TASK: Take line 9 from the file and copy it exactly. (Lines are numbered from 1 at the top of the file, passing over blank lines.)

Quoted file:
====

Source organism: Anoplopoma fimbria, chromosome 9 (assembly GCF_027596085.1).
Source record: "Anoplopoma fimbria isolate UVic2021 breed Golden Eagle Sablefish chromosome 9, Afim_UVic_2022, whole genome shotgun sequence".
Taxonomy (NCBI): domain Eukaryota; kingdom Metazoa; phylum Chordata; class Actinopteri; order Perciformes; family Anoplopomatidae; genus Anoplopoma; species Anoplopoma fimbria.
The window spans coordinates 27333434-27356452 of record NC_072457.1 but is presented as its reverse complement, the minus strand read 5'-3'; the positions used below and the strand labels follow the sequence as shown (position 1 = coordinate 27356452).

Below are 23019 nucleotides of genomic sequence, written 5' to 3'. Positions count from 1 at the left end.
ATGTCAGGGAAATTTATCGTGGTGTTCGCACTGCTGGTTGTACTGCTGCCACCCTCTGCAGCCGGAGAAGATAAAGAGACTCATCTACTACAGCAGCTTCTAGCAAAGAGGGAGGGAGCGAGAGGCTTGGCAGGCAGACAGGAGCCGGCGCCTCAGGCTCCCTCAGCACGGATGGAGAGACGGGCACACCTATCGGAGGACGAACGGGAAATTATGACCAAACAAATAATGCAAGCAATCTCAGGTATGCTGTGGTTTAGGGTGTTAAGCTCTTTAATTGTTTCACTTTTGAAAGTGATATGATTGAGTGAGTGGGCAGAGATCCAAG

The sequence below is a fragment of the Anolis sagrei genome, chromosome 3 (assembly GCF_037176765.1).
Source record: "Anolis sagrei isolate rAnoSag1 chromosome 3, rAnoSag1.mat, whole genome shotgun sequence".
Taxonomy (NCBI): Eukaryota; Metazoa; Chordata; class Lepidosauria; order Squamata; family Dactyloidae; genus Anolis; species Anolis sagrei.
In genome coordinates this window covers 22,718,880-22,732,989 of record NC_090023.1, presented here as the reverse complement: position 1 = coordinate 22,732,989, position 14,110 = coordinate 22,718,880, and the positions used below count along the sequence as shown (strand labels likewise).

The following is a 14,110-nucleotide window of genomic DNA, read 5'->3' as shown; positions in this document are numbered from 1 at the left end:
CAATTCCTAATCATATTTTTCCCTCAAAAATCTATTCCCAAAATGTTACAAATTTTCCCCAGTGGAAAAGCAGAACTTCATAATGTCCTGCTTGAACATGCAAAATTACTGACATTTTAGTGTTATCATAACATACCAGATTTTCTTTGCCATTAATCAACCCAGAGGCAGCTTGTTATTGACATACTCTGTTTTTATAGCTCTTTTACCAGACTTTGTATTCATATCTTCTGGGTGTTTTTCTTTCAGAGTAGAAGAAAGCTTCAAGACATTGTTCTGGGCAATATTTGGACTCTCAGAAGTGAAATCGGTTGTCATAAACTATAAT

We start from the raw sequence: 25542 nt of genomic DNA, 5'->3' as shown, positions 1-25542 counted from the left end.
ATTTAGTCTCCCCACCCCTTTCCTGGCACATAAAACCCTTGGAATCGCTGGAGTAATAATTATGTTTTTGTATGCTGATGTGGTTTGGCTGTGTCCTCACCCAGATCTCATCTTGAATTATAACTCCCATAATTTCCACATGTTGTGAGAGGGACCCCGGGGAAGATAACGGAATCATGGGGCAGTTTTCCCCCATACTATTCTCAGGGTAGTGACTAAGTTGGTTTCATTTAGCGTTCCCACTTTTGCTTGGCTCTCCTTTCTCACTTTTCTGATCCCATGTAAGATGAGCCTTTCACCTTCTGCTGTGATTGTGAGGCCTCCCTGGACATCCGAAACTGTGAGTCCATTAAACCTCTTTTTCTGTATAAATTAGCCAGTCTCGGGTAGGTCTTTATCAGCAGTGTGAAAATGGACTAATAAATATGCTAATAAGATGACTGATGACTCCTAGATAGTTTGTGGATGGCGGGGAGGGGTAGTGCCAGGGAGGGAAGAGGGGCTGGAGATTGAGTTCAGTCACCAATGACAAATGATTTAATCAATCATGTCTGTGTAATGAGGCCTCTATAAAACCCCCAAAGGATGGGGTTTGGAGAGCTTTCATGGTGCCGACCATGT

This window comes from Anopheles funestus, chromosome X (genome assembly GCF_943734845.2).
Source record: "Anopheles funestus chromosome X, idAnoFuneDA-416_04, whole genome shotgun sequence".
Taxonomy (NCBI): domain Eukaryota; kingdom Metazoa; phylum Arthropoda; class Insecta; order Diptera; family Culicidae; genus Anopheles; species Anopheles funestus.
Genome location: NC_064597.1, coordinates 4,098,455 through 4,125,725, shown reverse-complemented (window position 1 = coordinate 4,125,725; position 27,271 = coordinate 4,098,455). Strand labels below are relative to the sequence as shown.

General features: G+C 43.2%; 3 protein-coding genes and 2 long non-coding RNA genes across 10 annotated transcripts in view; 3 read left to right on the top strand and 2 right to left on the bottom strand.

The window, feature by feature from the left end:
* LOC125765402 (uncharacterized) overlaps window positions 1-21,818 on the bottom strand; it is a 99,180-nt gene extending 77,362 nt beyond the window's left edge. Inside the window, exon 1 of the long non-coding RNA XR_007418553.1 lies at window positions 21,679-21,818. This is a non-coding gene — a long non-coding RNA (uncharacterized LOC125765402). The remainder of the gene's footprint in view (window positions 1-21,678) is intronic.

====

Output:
Taxonomy (NCBI): Eukaryota; Metazoa; Chordata; class Lepidosauria; order Squamata; family Dactyloidae; genus Anolis; species Anolis sagrei.